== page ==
KABUL, AFGHANISTAN — Echoing a growing problem in Iraq, Afghan authorities are cracking down on lucrative but largely unregulated security firms, some of which are suspected of murder.
Two private Afghan security companies were raided and shut down this week, and a dozen or so more contractors -- including some protecting embassies -- would be closed soon, police told The Associated Press on Thursday.
The government is proposing new rules to tighten control over such firms, including some Western companies, amid concerns they intimidate Afghans, show disrespect to local security forces and don't cooperate with authorities, according to a draft policy document obtained by the AP.
The crackdown echoes efforts by authorities in Iraq to rein in private security contractors often accused of acting with impunity. Blackwater USA guards protecting a U.S. Embassy convoy in Baghdad allegedly killed 17 civilians last month in an incident that enraged Iraqi leaders, who are demanding millions in compensation for victims' families and the removal of Blackwater in six months.
That shooting -- and another this week in which private security contractors killed two women in Baghdad -- focused attention on the regulation of private guards and added to the Bush administration's problems in managing the Iraq war.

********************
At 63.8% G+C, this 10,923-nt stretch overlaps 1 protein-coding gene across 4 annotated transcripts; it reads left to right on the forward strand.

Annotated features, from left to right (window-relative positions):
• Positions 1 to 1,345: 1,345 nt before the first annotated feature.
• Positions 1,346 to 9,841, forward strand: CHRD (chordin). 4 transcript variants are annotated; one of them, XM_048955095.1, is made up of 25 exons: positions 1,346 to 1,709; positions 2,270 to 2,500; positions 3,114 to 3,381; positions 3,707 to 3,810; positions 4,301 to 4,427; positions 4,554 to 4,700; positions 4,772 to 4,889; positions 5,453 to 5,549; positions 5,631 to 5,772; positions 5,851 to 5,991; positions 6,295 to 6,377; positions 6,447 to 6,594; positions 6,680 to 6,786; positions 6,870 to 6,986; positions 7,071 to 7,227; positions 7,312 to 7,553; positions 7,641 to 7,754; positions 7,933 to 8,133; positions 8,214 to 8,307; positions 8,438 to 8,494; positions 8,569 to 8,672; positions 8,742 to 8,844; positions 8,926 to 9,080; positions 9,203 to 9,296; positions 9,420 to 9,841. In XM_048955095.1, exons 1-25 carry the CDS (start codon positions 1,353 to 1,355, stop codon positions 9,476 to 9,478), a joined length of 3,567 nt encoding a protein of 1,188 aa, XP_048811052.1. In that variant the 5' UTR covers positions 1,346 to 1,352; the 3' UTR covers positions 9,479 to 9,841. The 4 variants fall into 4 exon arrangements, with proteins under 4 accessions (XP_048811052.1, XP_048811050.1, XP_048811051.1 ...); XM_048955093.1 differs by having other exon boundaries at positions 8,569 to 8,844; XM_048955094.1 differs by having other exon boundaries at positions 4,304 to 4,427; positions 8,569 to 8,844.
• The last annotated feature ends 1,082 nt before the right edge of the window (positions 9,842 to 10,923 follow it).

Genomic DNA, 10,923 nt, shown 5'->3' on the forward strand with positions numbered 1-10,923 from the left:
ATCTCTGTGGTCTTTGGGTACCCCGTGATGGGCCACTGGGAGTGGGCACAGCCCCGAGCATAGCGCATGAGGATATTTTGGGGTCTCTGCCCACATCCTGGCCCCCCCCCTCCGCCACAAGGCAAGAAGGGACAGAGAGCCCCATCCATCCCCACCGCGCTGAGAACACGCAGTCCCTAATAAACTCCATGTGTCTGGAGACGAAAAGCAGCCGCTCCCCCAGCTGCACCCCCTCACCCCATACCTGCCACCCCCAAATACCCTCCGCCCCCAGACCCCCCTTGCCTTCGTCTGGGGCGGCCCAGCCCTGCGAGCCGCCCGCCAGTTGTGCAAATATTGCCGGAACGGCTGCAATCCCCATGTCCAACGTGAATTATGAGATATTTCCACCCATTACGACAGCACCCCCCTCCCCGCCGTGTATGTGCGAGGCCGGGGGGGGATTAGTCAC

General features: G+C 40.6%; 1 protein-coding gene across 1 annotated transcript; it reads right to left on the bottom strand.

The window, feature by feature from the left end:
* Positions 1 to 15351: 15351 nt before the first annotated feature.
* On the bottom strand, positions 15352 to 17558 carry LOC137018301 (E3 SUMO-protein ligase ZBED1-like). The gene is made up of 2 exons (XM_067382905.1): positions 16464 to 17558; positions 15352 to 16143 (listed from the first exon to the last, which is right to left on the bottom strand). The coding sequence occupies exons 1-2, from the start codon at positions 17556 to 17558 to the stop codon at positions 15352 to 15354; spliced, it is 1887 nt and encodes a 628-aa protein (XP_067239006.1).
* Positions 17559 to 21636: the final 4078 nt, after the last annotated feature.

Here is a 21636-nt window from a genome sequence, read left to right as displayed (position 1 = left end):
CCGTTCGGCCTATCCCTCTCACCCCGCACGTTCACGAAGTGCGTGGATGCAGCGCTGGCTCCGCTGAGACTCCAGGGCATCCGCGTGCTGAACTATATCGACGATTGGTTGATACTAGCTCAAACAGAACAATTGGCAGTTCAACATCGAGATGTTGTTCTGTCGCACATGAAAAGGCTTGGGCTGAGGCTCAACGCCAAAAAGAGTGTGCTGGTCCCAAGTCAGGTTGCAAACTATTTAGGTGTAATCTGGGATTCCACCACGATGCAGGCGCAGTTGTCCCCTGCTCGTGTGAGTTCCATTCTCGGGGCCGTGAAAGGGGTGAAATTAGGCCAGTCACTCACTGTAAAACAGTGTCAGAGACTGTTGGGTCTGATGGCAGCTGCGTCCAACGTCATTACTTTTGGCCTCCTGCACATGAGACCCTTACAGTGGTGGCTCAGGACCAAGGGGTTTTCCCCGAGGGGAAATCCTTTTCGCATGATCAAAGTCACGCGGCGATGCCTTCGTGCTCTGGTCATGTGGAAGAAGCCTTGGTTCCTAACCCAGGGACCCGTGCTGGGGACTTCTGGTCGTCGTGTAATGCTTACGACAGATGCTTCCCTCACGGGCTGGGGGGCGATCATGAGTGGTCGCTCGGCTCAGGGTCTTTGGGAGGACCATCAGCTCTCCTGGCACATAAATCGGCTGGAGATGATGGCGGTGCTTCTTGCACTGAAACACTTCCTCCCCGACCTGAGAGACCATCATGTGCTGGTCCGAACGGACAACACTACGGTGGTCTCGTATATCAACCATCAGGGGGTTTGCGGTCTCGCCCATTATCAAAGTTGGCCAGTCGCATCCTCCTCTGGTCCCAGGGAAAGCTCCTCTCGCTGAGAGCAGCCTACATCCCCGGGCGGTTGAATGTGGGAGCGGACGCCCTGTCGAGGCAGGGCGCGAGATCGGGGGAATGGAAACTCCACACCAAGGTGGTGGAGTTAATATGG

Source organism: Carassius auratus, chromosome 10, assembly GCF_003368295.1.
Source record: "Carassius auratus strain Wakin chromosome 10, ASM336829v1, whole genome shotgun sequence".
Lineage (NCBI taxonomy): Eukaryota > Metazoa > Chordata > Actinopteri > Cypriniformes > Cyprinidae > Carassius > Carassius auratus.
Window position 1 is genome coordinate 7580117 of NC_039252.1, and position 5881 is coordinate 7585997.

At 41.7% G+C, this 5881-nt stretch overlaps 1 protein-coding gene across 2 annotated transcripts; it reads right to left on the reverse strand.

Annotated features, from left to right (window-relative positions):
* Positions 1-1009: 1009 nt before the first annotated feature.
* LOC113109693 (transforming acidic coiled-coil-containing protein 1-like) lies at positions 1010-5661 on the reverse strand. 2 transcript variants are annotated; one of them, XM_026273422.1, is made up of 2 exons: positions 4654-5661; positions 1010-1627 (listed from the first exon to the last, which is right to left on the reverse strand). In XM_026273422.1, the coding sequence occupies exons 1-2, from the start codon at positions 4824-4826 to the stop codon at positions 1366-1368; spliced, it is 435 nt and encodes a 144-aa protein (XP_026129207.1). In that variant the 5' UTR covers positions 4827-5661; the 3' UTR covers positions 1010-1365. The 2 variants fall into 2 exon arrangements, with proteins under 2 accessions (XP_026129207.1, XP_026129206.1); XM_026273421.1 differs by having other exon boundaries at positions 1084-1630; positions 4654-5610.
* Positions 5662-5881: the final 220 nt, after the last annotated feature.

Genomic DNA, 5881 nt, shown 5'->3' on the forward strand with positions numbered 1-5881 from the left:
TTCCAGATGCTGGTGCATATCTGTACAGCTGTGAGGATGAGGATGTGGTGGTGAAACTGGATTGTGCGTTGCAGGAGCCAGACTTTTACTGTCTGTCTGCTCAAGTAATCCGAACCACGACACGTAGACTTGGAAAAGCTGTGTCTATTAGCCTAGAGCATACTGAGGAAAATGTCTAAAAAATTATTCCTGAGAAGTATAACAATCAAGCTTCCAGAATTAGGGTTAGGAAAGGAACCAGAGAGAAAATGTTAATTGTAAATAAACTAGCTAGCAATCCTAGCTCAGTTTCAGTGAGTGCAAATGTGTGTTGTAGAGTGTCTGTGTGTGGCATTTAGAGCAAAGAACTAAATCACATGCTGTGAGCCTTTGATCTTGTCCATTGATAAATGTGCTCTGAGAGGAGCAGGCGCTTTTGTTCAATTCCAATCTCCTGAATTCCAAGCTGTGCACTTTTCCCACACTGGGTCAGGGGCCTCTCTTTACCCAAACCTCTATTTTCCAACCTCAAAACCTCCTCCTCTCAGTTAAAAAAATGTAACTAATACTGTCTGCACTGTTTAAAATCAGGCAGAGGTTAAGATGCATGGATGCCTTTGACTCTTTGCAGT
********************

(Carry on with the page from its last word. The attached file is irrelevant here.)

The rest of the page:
Dozens of security companies also operate in Afghanistan, some of them well-known U.S. companies such as Blackwater and Dyncorp, but also many others that may not be known even to the Afghan government.
Authorities on Tuesday closed the Afghan-run security firms Watan and Caps, where 82 illegal weapons were found during the two raids in Kabul, police Gen. Ali Shah Paktiawal said.
More companies -- "maybe 13, maybe 14" -- will be closed next week, including some whose employees may have committed murder or robberies, he said.
Many foreign embassies in Kabul rely on private guards -- typically highly trained former soldiers or police officers -- because Afghan forces don't have the skills, or the trustworthiness, to carry out high-profile protection jobs.
The private security firms have caused resentment among many Afghans, who feel the companies consider themselves above the law.
The Interior Ministry says 59 Afghan and international security companies are registered.
The draft rules, which are under discussion by President Hamid Karzai's government, say the main problem is the absence of checks and balances over the work of private security companies. That lack "has generated an unfortunate and nearly anarchical PSC market with a long series of security problems and criminal activities," the draft says.
It also warns that operating as a security company can provide cover for a "wide range of militia and criminal groups."
The U.S. military employs about 1,000 private guards in Afghanistan, said Air Force Lt. Col. Todd Vician, a Defense Department spokesman.
"If you don't have enough military forces, very often that is a way out then, to count on private security companies," Maj. Gen. Bruno Kasdorf, chief of staff with the NATO forces in Afghanistan, told reporters Thursday.
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